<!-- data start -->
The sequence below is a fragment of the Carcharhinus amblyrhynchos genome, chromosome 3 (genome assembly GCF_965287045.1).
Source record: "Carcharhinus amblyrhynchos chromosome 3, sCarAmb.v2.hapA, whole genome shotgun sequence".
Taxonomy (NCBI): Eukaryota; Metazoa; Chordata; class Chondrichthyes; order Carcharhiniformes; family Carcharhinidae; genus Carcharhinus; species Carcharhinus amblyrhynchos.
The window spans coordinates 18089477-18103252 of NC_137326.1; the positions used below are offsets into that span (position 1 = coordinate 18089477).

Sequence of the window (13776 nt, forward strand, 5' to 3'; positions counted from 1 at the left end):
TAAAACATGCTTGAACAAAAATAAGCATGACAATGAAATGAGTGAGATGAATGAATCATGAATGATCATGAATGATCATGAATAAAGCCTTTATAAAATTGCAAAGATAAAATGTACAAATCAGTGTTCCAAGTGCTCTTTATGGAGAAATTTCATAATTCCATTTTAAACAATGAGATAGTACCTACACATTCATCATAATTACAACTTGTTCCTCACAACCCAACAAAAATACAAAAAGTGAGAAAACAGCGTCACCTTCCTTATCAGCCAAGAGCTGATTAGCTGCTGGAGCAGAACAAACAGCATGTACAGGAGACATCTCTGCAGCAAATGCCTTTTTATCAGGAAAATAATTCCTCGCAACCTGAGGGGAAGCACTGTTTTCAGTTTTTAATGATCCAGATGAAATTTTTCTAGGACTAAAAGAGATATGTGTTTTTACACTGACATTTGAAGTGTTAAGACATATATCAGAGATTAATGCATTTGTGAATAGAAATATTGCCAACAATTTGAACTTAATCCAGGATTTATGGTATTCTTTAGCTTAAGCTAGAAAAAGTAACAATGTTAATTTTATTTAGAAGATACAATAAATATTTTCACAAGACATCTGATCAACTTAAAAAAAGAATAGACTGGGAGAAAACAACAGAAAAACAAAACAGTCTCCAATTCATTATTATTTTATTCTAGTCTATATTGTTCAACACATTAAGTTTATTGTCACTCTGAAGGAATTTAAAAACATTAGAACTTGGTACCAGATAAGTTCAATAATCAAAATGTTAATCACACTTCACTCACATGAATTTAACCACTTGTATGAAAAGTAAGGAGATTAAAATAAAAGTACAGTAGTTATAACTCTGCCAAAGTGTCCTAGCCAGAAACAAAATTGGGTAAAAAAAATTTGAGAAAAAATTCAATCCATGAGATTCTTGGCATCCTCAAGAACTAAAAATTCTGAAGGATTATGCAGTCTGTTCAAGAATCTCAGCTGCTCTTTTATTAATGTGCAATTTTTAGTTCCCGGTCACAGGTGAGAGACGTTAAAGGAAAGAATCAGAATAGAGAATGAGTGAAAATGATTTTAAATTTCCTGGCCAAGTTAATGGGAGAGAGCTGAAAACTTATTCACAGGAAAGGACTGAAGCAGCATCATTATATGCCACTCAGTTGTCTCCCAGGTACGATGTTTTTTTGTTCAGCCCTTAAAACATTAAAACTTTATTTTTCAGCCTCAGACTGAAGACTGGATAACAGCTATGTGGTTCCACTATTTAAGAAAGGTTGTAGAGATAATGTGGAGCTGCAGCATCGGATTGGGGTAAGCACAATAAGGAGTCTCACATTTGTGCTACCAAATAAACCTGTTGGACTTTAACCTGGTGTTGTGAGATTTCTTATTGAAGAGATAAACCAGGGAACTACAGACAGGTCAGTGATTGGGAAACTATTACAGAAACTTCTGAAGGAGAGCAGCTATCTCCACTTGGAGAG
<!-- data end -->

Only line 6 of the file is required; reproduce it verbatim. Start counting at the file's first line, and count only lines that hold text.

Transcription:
TAAAACATGCTTGAACAAAAATAAGCATGACAATGAAATGAGTGAGATGAATGAATCATGAATGATCATGAATGATCATGAATAAAGCCTTTATAAAATTGCAAAGATAAAATGTACAAATCAGTGTTCCAAGTGCTCTTTATGGAGAAATTTCATAATTCCATTTTAAACAATGAGATAGTACCTACACATTCATCATAATTACAACTTGTTCCTCACAACCCAACAAAAATACAAAAAGTGAGAAAACAGCGTCACCTTCCTTATCAGCCAAGAGCTGATTAGCTGCTGGAGCAGAACAAACAGCATGTACAGGAGACATCTCTGCAGCAAATGCCTTTTTATCAGGAAAATAATTCCTCGCAACCTGAGGGGAAGCACTGTTTTCAGTTTTTAATGATCCAGATGAAATTTTTCTAGGACTAAAAGAGATATGTGTTTTTACACTGACATTTGAAGTGTTAAGACATATATCAGAGATTAATGCATTTGTGAATAGAAATATTGCCAACAATTTGAACTTAATCCAGGATTTATGGTATTCTTTAGCTTAAGCTAGAAAAAGTAACAATGTTAATTTTATTTAGAAGATACAATAAATATTTTCACAAGACATCTGATCAACTTAAAAAAAGAATAGACTGGGAGAAAACAACAGAAAAACAAAACAGTCTCCAATTCATTATTATTTTATTCTAGTCTATATTGTTCAACACATTAAGTTTATTGTCACTCTGAAGGAATTTAAAAACATTAGAACTTGGTACCAGATAAGTTCAATAATCAAAATGTTAATCACACTTCACTCACATGAATTTAACCACTTGTATGAAAAGTAAGGAGATTAAAATAAAAGTACAGTAGTTATAACTCTGCCAAAGTGTCCTAGCCAGAAACAAAATTGGGTAAAAAAAATTTGAGAAAAAATTCAATCCATGAGATTCTTGGCATCCTCAAGAACTAAAAATTCTGAAGGATTATGCAGTCTGTTCAAGAATCTCAGCTGCTCTTTTATTAATGTGCAATTTTTAGTTCCCGGTCACAGGTGAGAGACGTTAAAGGAAAGAATCAGAATAGAGAATGAGTGAAAATGATTTTAAATTTCCTGGCCAAGTTAATGGGAGAGAGCTGAAAACTTATTCACAGGAAAGGACTGAAGCAGCATCATTATATGCCACTCAGTTGTCTCCCAGGTACGATGTTTTTTTGTTCAGCCCTTAAAACATTAAAACTTTATTTTTCAGCCTCAGACTGAAGACTGGATAACAGCTATGTGGTTCCACTATTTAAGAAAGGTTGTAGAGATAATGTGGAGCTGCAGCATCGGATTGGGGTAAGCACAATAAGGAGTCTCACATTTGTGCTACCAAATAAACCTGTTGGACTTTAACCTGGTGTTGTGAGATTTCTTATTGAAGAGATAAACCAGGGAACTACAGACAGGTCAGTGATTGGGAAACTATTACAGAAACTTCTGAAGGAGAGCAGCTATCTCCACTTGGAGAG